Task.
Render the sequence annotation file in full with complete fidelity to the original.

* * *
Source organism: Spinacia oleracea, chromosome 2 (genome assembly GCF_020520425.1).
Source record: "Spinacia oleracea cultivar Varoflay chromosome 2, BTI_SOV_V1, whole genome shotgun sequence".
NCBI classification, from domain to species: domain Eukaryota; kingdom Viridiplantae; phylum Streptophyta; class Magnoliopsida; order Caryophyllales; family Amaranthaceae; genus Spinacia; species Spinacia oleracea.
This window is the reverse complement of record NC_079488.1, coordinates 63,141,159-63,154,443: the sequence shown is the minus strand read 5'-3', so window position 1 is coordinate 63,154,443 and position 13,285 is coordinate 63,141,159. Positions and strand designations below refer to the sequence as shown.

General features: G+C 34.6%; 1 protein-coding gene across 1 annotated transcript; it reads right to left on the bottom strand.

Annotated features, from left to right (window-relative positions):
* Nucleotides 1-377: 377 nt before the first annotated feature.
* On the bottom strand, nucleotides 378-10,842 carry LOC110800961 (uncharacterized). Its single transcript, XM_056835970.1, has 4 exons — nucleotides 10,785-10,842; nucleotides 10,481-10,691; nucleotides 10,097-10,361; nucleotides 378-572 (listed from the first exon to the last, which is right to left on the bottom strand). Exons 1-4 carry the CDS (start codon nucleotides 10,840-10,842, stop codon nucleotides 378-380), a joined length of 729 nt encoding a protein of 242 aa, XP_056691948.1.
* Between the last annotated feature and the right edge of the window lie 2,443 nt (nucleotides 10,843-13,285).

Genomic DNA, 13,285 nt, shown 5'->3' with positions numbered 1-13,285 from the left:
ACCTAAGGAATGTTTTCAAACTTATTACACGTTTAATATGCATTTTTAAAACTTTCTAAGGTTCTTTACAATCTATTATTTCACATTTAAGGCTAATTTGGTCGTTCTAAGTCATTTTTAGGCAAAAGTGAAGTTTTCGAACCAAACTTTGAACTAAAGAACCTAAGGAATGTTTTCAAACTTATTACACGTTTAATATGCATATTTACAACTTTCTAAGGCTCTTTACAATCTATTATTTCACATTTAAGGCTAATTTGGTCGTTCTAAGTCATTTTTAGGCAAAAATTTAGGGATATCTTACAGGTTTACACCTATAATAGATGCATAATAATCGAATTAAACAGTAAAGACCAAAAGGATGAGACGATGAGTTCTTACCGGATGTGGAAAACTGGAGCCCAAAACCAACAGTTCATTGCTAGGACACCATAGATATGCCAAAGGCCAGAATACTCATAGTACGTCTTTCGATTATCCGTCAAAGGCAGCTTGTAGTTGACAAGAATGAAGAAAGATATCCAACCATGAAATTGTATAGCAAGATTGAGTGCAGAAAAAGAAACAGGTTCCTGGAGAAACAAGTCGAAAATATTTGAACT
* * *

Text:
Source organism: Spinacia oleracea, chromosome 2 (genome assembly GCF_020520425.1).
Source record: "Spinacia oleracea cultivar Varoflay chromosome 2, BTI_SOV_V1, whole genome shotgun sequence".
NCBI classification, from domain to species: domain Eukaryota; kingdom Viridiplantae; phylum Streptophyta; class Magnoliopsida; order Caryophyllales; family Amaranthaceae; genus Spinacia; species Spinacia oleracea.
This window is the reverse complement of record NC_079488.1, coordinates 63,141,159-63,154,443: the sequence shown is the minus strand read 5'-3', so window position 1 is coordinate 63,154,443 and position 13,285 is coordinate 63,141,159. Positions and strand designations below refer to the sequence as shown.

General features: G+C 34.6%; 1 protein-coding gene across 1 annotated transcript; it reads right to left on the bottom strand.

Annotated features, from left to right (window-relative positions):
* Nucleotides 1-377: 377 nt before the first annotated feature.
* On the bottom strand, nucleotides 378-10,842 carry LOC110800961 (uncharacterized). Its single transcript, XM_056835970.1, has 4 exons — nucleotides 10,785-10,842; nucleotides 10,481-10,691; nucleotides 10,097-10,361; nucleotides 378-572 (listed from the first exon to the last, which is right to left on the bottom strand). Exons 1-4 carry the CDS (start codon nucleotides 10,840-10,842, stop codon nucleotides 378-380), a joined length of 729 nt encoding a protein of 242 aa, XP_056691948.1.
* Between the last annotated feature and the right edge of the window lie 2,443 nt (nucleotides 10,843-13,285).

Genomic DNA, 13,285 nt, shown 5'->3' with positions numbered 1-13,285 from the left:
ACCTAAGGAATGTTTTCAAACTTATTACACGTTTAATATGCATTTTTAAAACTTTCTAAGGTTCTTTACAATCTATTATTTCACATTTAAGGCTAATTTGGTCGTTCTAAGTCATTTTTAGGCAAAAGTGAAGTTTTCGAACCAAACTTTGAACTAAAGAACCTAAGGAATGTTTTCAAACTTATTACACGTTTAATATGCATATTTACAACTTTCTAAGGCTCTTTACAATCTATTATTTCACATTTAAGGCTAATTTGGTCGTTCTAAGTCATTTTTAGGCAAAAATTTAGGGATATCTTACAGGTTTACACCTATAATAGATGCATAATAATCGAATTAAACAGTAAAGACCAAAAGGATGAGACGATGAGTTCTTACCGGATGTGGAAAACTGGAGCCCAAAACCAACAGTTCATTGCTAGGACACCATAGATATGCCAAAGGCCAGAATACTCATAGTACGTCTTTCGATTATCCGTCAAAGGCAGCTTGTAGTTGACAAGAATGAAGAAAGATATCCAACCATGAAATTGTATAGCAAGATTGAGTGCAGAAAAAGAAACAGGTTCCTGGAGAAACAAGTCGAAAATATTTGAACT